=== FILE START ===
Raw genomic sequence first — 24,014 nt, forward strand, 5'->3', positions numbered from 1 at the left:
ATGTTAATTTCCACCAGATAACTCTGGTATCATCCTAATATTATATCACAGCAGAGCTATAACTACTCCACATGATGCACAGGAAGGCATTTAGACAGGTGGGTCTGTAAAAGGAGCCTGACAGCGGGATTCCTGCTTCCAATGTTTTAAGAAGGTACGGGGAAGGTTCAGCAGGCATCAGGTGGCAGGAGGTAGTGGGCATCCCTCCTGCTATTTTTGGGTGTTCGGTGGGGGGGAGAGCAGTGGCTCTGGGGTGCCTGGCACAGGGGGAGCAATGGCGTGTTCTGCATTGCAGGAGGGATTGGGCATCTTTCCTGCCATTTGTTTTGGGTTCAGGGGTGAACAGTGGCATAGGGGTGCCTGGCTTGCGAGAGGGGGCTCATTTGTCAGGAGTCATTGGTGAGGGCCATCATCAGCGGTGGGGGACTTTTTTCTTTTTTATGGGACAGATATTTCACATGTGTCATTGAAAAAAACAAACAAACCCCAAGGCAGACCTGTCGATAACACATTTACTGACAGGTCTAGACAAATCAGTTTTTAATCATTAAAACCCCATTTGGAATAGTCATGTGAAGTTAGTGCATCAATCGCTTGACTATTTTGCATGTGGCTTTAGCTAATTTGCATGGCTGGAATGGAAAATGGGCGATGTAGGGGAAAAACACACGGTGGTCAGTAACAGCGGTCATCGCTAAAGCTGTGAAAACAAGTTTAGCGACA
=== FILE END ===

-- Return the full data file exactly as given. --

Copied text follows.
Raw genomic sequence first — 24,014 nt, forward strand, 5'->3', positions numbered from 1 at the left:
ATGTTAATTTCCACCAGATAACTCTGGTATCATCCTAATATTATATCACAGCAGAGCTATAACTACTCCACATGATGCACAGGAAGGCATTTAGACAGGTGGGTCTGTAAAAGGAGCCTGACAGCGGGATTCCTGCTTCCAATGTTTTAAGAAGGTACGGGGAAGGTTCAGCAGGCATCAGGTGGCAGGAGGTAGTGGGCATCCCTCCTGCTATTTTTGGGTGTTCGGTGGGGGGGAGAGCAGTGGCTCTGGGGTGCCTGGCACAGGGGGAGCAATGGCGTGTTCTGCATTGCAGGAGGGATTGGGCATCTTTCCTGCCATTTGTTTTGGGTTCAGGGGTGAACAGTGGCATAGGGGTGCCTGGCTTGCGAGAGGGGGCTCATTTGTCAGGAGTCATTGGTGAGGGCCATCATCAGCGGTGGGGGACTTTTTTCTTTTTTATGGGACAGATATTTCACATGTGTCATTGAAAAAAACAAACAAACCCCAAGGCAGACCTGTCGATAACACATTTACTGACAGGTCTAGACAAATCAGTTTTTAATCATTAAAACCCCATTTGGAATAGTCATGTGAAGTTAGTGCATCAATCGCTTGACTATTTTGCATGTGGCTTTAGCTAATTTGCATGGCTGGAATGGAAAATGGGCGATGTAGGGGAAAAACACACGGTGGTCAGTAACAGCGGTCATCGCTAAAGCTGTGAAAACAAGTTTAGCGACA